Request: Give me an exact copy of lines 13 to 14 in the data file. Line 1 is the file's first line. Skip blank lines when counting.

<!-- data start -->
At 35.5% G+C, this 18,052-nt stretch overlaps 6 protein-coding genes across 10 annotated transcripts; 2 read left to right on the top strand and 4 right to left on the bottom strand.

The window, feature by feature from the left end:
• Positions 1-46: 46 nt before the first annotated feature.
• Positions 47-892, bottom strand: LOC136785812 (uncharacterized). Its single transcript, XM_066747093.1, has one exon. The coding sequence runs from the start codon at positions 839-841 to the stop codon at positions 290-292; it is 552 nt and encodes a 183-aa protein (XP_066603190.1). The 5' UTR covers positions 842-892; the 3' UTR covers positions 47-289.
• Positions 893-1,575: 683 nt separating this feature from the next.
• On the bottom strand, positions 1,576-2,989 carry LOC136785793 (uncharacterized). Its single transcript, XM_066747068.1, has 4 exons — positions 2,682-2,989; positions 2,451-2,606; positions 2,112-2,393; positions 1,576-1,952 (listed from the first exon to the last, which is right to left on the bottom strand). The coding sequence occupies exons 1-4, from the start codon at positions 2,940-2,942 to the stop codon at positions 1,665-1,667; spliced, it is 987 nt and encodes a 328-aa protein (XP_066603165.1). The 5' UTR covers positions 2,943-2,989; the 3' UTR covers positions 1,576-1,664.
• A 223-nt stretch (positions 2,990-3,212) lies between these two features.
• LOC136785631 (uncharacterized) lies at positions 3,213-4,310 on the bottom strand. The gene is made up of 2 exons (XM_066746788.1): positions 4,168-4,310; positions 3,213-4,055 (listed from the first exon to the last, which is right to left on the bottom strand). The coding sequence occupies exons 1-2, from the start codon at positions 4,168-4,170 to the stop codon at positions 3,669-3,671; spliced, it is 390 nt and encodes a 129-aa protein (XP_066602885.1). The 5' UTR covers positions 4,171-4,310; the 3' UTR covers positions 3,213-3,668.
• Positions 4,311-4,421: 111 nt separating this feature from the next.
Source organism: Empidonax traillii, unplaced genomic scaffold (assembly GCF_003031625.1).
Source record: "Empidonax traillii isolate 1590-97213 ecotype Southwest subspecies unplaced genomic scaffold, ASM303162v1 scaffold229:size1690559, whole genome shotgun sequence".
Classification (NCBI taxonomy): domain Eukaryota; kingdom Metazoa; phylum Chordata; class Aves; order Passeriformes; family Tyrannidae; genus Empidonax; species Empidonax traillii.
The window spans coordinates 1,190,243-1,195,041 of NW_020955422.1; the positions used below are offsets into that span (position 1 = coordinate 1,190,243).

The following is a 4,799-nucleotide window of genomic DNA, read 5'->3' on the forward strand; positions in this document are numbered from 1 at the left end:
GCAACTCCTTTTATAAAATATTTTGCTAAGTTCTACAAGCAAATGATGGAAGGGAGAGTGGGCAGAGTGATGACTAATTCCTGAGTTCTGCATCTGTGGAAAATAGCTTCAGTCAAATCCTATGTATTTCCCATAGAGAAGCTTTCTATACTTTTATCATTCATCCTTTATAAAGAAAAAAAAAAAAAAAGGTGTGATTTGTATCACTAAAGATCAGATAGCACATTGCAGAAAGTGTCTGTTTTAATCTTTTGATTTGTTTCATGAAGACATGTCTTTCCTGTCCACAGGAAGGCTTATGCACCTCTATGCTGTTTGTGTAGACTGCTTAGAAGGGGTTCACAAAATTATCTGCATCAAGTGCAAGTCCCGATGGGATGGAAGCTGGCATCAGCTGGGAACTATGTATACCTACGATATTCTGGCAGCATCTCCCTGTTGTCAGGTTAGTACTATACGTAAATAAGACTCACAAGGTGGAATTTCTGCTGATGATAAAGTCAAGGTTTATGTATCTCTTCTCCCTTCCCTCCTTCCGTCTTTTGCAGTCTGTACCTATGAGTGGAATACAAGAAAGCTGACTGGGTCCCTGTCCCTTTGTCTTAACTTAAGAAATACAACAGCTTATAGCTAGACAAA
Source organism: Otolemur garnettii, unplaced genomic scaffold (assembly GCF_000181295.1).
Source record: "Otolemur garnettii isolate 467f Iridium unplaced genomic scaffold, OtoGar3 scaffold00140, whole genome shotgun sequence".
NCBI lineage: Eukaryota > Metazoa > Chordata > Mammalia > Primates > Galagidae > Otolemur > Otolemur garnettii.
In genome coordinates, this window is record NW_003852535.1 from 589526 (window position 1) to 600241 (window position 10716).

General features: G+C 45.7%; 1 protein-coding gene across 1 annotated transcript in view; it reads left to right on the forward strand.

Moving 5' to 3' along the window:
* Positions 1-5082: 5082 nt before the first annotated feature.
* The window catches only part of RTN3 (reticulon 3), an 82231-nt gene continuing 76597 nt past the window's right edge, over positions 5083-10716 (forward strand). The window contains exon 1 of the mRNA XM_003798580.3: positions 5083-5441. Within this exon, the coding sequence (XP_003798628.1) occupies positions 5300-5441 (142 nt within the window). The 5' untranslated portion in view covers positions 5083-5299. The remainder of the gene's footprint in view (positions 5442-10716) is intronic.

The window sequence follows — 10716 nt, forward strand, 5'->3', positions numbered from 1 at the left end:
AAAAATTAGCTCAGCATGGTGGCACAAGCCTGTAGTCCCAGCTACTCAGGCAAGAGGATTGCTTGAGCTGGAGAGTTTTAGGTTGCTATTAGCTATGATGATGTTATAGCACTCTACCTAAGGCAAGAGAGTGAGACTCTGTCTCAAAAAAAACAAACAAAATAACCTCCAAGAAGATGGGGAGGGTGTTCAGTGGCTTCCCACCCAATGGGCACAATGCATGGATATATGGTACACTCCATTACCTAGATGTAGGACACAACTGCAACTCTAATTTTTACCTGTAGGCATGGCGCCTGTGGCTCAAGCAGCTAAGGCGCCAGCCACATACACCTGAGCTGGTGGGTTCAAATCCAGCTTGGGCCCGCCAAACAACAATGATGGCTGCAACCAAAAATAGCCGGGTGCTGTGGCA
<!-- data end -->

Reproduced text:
The window spans coordinates 1,190,243-1,195,041 of NW_020955422.1; the positions used below are offsets into that span (position 1 = coordinate 1,190,243).

The following is a 4,799-nucleotide window of genomic DNA, read 5'->3' on the forward strand; positions in this document are numbered from 1 at the left end: